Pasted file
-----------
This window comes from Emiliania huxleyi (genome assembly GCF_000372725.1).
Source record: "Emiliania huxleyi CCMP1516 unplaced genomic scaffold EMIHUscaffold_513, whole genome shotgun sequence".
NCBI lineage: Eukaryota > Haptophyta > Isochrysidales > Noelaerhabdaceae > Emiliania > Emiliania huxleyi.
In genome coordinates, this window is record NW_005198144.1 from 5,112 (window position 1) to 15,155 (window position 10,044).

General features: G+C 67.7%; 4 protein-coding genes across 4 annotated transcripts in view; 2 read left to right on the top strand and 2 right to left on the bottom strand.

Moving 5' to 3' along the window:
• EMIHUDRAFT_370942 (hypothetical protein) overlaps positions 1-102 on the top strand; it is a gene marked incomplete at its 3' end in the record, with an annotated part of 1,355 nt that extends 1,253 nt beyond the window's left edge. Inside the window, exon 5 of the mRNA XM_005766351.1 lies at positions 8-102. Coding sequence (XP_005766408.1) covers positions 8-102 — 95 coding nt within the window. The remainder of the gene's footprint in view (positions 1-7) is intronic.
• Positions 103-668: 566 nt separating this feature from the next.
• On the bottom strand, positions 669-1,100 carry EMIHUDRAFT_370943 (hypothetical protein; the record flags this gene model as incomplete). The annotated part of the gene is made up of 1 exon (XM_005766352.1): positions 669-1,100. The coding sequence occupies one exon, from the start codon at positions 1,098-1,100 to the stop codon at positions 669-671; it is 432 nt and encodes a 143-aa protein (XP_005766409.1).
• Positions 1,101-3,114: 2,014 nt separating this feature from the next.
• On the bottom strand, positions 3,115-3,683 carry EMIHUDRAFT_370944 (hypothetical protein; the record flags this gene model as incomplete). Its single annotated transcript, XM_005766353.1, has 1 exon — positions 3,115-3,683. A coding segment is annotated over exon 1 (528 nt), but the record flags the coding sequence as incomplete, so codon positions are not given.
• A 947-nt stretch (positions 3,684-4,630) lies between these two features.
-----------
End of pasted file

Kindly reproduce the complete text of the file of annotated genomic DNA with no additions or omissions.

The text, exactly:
This window comes from Emiliania huxleyi (genome assembly GCF_000372725.1).
Source record: "Emiliania huxleyi CCMP1516 unplaced genomic scaffold EMIHUscaffold_513, whole genome shotgun sequence".
NCBI lineage: Eukaryota > Haptophyta > Isochrysidales > Noelaerhabdaceae > Emiliania > Emiliania huxleyi.
In genome coordinates, this window is record NW_005198144.1 from 5,112 (window position 1) to 15,155 (window position 10,044).

General features: G+C 67.7%; 4 protein-coding genes across 4 annotated transcripts in view; 2 read left to right on the top strand and 2 right to left on the bottom strand.

Moving 5' to 3' along the window:
• EMIHUDRAFT_370942 (hypothetical protein) overlaps positions 1-102 on the top strand; it is a gene marked incomplete at its 3' end in the record, with an annotated part of 1,355 nt that extends 1,253 nt beyond the window's left edge. Inside the window, exon 5 of the mRNA XM_005766351.1 lies at positions 8-102. Coding sequence (XP_005766408.1) covers positions 8-102 — 95 coding nt within the window. The remainder of the gene's footprint in view (positions 1-7) is intronic.
• Positions 103-668: 566 nt separating this feature from the next.
• On the bottom strand, positions 669-1,100 carry EMIHUDRAFT_370943 (hypothetical protein; the record flags this gene model as incomplete). The annotated part of the gene is made up of 1 exon (XM_005766352.1): positions 669-1,100. The coding sequence occupies one exon, from the start codon at positions 1,098-1,100 to the stop codon at positions 669-671; it is 432 nt and encodes a 143-aa protein (XP_005766409.1).
• Positions 1,101-3,114: 2,014 nt separating this feature from the next.
• On the bottom strand, positions 3,115-3,683 carry EMIHUDRAFT_370944 (hypothetical protein; the record flags this gene model as incomplete). Its single annotated transcript, XM_005766353.1, has 1 exon — positions 3,115-3,683. A coding segment is annotated over exon 1 (528 nt), but the record flags the coding sequence as incomplete, so codon positions are not given.
• A 947-nt stretch (positions 3,684-4,630) lies between these two features.